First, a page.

Cease-fire Agreement

| 30 DECEMBER 2016

A cease-fire agreement has been concluded in Syria. So announced the Russian president, Vladamir Putin, in the presence of his Ministers of Foreign Affairs and Defense [1]. Russia and Turkey are its guarantors. The Islamic Republic of Iran participated in drawing up the agreement but is [now] staying quietly in the background.

Three documents have been signed by the Arab Syrian Republic and seven rebel groups representing more than 60,000 jihadists:

1. Faylaq al-Sham (4,000 combatants)
2. Ahrar al-Sham (16,000 combatants)
3. Jaysh al-Islam (12,000 combatants)
4. Suvar agi-Sham (12,000 combatants)
5. Jaysh al-Mujahidin (8,000 combatants)
6. Jaysh Idlib (6,000 combatants)
7. Jabhat al-Shamiyah (3,000 combatants)

The three documents are:

  • A cease-fire (which does not apply to al-Qaeda and Daesh) over the entire territory starting this evening (Thursday 29 December 2016), at midnight local time.
  • Measures aimed at respecting the truce and deploying Russian forces.
  • The conditions for peace negotiations which will take place at Astana (Kazakhstan). Iran and Egypt will be included in these negotiations and the United States will be able to join them once President-elect Donald Trump is sworn in (that is after 20 January 2017). Saudi Arabia, Iraq, Jordan, Qatar and the United Nations will be consulted.

The agreement shatters the unity of the jihadists, splintering them into two groups: in one camp, are those who will pursue the objectives of Nato and who have refused to sign it; and in the other camp are those who have accepted to give up arms.

In sponsoring this agreement with the Islamic Republic of Iran, Turkey – a Nato member– has abandoned its ambition to become the leader of the Sunni world and has distanced itself from the United States.

The National Coalition of opposition forces and the revolution announced its support for this agreement.

At the beginning of the month, Qatar withdrew from the war against Syria. It has become a shareholder of Rosneft, the biggest company in the world and has aligned its energy policy to Russia’s.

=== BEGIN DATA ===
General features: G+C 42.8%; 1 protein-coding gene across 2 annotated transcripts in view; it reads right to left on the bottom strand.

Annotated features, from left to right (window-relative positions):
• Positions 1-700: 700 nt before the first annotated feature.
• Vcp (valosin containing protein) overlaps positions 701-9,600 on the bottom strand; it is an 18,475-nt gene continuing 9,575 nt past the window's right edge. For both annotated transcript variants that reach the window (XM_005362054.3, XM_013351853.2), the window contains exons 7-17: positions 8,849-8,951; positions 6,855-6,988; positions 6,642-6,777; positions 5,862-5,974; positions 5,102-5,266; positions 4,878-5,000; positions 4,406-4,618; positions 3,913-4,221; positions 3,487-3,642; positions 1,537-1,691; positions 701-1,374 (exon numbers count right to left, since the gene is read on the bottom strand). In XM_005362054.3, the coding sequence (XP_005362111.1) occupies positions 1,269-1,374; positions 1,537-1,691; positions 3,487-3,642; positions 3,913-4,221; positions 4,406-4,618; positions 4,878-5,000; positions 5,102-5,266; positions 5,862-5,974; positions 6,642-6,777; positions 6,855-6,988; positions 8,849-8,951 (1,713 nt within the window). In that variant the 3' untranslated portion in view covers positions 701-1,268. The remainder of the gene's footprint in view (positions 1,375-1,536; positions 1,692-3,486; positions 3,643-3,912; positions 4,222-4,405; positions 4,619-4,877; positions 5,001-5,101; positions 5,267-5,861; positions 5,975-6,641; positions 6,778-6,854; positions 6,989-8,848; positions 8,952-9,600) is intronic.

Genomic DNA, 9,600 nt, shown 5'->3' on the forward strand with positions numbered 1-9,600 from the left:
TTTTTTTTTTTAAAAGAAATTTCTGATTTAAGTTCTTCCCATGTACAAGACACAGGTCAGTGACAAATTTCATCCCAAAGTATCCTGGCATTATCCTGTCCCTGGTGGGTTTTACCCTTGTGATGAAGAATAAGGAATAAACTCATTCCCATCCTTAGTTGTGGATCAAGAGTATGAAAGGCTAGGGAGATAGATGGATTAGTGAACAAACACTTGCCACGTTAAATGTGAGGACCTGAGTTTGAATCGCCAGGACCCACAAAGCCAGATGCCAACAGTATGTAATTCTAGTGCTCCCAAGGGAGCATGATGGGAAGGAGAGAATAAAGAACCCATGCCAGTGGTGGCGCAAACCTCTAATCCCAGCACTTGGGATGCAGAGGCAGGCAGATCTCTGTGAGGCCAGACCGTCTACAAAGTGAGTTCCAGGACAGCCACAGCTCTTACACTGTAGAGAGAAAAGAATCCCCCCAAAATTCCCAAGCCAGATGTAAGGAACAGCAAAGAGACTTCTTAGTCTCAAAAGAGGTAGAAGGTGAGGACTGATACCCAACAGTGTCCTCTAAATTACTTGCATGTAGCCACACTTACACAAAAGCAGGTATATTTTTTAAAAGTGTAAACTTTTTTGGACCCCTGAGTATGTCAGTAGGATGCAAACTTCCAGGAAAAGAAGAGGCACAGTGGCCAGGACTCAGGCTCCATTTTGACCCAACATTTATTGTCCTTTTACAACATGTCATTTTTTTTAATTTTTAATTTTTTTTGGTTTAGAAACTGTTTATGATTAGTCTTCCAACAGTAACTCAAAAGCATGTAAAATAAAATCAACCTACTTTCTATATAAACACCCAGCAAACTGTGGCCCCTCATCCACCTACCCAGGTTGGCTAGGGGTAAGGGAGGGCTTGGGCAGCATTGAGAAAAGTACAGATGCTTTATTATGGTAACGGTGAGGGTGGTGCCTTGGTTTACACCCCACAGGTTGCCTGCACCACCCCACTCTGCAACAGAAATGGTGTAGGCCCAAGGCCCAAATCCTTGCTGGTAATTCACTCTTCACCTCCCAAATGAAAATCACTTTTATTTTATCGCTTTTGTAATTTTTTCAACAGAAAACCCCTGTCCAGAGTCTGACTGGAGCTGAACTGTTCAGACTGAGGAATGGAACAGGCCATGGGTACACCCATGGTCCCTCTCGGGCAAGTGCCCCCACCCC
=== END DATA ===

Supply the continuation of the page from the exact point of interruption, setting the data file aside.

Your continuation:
This agreement has been under discussion for two months. The parties that oppose it – notably Israel and the United Kingdom – have tried to scupper it by assassinating the Russian ambassador at Ankara, then by bombing the Russian embassy at Damascus on 28 and 29 December.

The United States, France and the United Kingdom are not participating in this cease-fire. Washington has been accused by President Erdogan of continuing to support Al-Qaeda and Daesh, something which the US ambassador to Ankara has denied. However on 23 December, the outgoing president Barack Obama signed a fiscal defense law authorizing the delivery of arms to the “opposition” (sic) in Syria.

Saudi Arabia, which has not commented on the agreement, announced coming to the aid of Syrian refugees. The Kingdom should distribute humanitarian aid, exclusively from the mosques that it has set up in the refugee camps.

President Putin has ordered his Defense Minister to reduce Russian military presence in Syria. However, Russia will continue to take action against terrorism (al-Qaeda and Daesh).

The war against Syria has cost the lives of at least 300, 000 Syrians. It was planned by the United States and its NATO partners and financed by the Gulf Monarchies.

Anoosha Boralessa

Jihadists in Syria

On 19 December 2016, the jihadists of Ahrar al-Sham (Islamic Movement of the free people of Sham) — the leading group of “moderates”  rejected merging with Fateh al-Sham (Front for the Conquest of Sham) during a meeting of their Council.

This Council convened just before East Aleppo was liberated which represents a major defeat for Ahrar al-Sham.

Jabhat Fateh al-Sham, formally known as Al-Nusra, is the Syrian branch of Al-Qaeda.

In the photo above, the two groups appear already very close: a white flag for Ahrar al-Sham, a black flag for Al-Qaeda.

After Turkey seems to have abandoned the objective of toppling the Arab Syrian Republic, different groups of jihadists are seeking out fresh sources of support and are turning towards Saudi Arabia.

Anoosha Boralessa